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Bethesda Town

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Map ReferenceSH66NW
Grid ReferenceSH6234066690
Unitary (Local) AuthorityGwynedd
Old CountyCaernarfonshire
Type Of SiteTOWN
PeriodPost Medieval

1. Bethesda Town housed many of Lord Penrhyn's three thousand employees at the quarry (NPRN 40564) and it has been described as one of the best preserved Victorian towns in Wales. Early streets where unplanned and formed rapidly in the 1920s, for example John Street (NPRN 26689 & number 10 NPRN 308413) in contrast to Gerlan Estate (NPRN 26487), that was more rationally planned following the Improvement Act of 1854. Distinctive chapels in the town include the Calvinistic Methodist 'Jerusalem' (NPRN 6751) and the Welsh Independent 'Bethania' (NPRN 6733).

David Gwyn & Merfyn Williams (1996) `A Guide to the Industrial Archaeology of North West Wales?. Association for Industrial Archaeology

Claire Parry, RCAHMW, 4 November 2011.

2. Bethesda is a small town in the Ogwen valley, among the foothills of Snowdonia in Gwynedd. It came into existence in the nineteenth century to house workmen employed in local slate quarries, primarily Penrhyn, one of the largest slate quarries in North Wales. From the 1820s a landscape of farms and small quarries was transformed into a town, but economic growth was not sustained in the twentieth century, with a result that the character of the town today is the result of a few decades of growth in the nineteenth century.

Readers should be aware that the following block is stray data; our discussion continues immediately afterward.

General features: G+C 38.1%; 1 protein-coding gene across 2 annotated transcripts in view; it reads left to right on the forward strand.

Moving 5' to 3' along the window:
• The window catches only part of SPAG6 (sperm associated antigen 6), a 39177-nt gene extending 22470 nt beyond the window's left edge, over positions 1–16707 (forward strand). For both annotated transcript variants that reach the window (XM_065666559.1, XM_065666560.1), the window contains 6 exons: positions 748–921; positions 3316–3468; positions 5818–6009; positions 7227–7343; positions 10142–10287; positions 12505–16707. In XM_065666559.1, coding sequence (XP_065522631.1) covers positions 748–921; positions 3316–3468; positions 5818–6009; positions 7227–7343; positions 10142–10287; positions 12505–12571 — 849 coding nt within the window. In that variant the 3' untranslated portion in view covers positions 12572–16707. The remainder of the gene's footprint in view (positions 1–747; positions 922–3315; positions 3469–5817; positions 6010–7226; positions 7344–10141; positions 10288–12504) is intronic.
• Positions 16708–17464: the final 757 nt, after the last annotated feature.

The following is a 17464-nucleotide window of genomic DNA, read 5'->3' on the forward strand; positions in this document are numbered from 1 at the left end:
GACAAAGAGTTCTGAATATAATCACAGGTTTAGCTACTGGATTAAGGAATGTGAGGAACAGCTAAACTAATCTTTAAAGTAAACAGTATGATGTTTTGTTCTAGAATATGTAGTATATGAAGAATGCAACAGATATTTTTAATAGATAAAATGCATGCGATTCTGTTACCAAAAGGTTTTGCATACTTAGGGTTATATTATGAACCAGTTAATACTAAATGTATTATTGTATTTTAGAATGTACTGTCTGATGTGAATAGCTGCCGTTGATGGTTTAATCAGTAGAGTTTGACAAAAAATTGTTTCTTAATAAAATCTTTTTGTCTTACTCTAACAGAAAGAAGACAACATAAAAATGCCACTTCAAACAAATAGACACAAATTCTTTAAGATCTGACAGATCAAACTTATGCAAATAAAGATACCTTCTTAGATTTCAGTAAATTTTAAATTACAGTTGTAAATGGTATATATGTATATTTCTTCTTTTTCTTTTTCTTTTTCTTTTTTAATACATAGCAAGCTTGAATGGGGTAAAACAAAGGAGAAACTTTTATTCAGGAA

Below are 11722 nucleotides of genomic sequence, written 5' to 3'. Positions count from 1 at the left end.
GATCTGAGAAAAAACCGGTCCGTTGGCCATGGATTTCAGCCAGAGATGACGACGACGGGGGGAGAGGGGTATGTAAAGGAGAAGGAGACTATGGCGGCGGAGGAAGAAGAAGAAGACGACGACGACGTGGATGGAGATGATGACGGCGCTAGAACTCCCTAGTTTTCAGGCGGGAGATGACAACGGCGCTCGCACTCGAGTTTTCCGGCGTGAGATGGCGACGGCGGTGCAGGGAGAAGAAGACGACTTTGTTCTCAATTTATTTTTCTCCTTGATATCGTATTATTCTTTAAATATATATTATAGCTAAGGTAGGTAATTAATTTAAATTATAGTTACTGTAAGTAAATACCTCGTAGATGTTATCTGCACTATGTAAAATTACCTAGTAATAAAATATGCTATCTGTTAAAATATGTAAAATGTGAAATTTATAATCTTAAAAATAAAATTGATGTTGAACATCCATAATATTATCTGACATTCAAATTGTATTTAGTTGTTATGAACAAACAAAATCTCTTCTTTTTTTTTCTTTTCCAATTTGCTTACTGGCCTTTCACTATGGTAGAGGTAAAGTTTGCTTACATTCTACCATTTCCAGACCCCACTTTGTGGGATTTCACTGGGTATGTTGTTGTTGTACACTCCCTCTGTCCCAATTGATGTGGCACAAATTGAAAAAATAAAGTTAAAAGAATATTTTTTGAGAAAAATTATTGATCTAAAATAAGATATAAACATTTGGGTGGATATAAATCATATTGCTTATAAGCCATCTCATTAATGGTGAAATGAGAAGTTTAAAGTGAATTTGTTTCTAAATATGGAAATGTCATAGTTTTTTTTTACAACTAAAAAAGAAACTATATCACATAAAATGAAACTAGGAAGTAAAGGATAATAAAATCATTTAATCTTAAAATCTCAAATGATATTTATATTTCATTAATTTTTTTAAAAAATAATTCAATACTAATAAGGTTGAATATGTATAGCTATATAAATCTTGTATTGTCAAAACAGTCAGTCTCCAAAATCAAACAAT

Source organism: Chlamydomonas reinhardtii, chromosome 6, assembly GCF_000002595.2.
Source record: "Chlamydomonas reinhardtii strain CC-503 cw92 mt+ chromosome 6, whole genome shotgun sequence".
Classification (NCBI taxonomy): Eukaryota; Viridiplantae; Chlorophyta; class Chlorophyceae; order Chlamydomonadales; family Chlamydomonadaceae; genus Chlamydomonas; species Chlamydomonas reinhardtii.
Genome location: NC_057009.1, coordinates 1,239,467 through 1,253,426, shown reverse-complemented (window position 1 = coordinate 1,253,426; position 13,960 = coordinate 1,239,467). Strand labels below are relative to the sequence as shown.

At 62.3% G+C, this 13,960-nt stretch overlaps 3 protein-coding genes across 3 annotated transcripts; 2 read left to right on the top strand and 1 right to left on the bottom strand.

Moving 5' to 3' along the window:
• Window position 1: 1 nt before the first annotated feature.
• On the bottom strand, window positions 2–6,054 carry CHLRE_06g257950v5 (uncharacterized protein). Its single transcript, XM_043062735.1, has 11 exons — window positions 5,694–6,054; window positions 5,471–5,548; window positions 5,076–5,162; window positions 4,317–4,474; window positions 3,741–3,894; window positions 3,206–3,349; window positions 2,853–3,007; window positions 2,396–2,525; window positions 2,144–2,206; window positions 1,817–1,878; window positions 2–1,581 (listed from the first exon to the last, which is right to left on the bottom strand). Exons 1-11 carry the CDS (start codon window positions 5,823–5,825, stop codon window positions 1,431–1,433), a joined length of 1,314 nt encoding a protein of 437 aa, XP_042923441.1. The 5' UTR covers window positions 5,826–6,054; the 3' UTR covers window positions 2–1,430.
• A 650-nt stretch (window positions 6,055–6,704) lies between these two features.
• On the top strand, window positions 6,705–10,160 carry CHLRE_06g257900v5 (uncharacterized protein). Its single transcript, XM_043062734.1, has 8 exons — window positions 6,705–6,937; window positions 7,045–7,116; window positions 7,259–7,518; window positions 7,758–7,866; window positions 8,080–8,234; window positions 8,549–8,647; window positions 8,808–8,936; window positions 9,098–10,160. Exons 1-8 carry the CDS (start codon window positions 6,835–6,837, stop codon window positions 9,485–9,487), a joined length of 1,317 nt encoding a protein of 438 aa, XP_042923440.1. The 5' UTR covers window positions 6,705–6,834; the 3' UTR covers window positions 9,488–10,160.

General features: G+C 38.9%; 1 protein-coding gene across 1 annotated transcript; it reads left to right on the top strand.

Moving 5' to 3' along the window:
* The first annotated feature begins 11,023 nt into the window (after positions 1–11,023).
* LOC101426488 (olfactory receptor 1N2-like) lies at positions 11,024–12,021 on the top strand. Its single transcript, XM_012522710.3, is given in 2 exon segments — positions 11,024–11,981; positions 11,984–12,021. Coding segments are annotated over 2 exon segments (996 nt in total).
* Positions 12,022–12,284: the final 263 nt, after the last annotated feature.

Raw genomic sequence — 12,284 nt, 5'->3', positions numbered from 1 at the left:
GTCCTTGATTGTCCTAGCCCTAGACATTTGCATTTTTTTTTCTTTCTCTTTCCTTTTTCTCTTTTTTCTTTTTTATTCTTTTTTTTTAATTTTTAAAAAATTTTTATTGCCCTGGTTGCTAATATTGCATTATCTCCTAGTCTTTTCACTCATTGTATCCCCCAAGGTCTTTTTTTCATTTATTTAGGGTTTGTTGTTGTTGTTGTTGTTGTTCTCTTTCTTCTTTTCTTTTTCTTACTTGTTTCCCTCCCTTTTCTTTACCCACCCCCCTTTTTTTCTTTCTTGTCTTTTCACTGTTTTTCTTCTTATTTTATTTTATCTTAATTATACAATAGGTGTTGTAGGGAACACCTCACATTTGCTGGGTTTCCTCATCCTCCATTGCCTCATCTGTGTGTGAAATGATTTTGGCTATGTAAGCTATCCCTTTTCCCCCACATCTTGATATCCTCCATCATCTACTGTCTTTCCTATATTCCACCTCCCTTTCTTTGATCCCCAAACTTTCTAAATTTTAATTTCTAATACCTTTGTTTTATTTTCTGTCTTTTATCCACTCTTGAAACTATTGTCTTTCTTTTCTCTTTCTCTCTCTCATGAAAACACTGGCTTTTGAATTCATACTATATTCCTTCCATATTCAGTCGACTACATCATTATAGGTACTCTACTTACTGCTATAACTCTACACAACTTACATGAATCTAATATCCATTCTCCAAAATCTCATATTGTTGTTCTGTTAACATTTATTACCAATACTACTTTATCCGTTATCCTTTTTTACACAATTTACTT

The town grew up along a stretch of road on the east side of the River Ogwen, centred around the chapel which gave the town its name. A number of landowners leased building plots for workmen's houses, mostly along existing roads, a pattern of settlement that eventually coalesced to form a town, in which the main road (the Holyhead Road, A5) became the commercial centre.

Houses are broadly uniform in style, with some early single-storey cottages in a rural tradition, but they are grouped in various ways, from pairs to longer terraces, and in parts forming grids of parallel streets. Social distinction is revealed in subtle ways, with some houses open directly to the street, others behind garden walls, while others open to pathways with gardens in front of the houses. Economic aspiration is displayed in the commercial buildings on the High Street, and cultural aspirations are displayed in the town's surviving chapels, Capel Bethesda and Capel Jerusalem being notably ambitious works and prominent buildings in the town centre.

Statement of Significance:
Bethesda is the urban centre of the Ogwen valley and is one of the small number of North Wales slate-quarry settlements that grew into a town. It owed its existence to the Penrhyn Slate Quarry, on the opposite side of the river, and grew up beside the Holyhead Road where opportunist landowners let land for building. Originally founded by quarrymen and other local people, Bethesda is notable as a self-created settlement named after the principal chapel, a distinction it shares with Bethel, Saron and Carmel.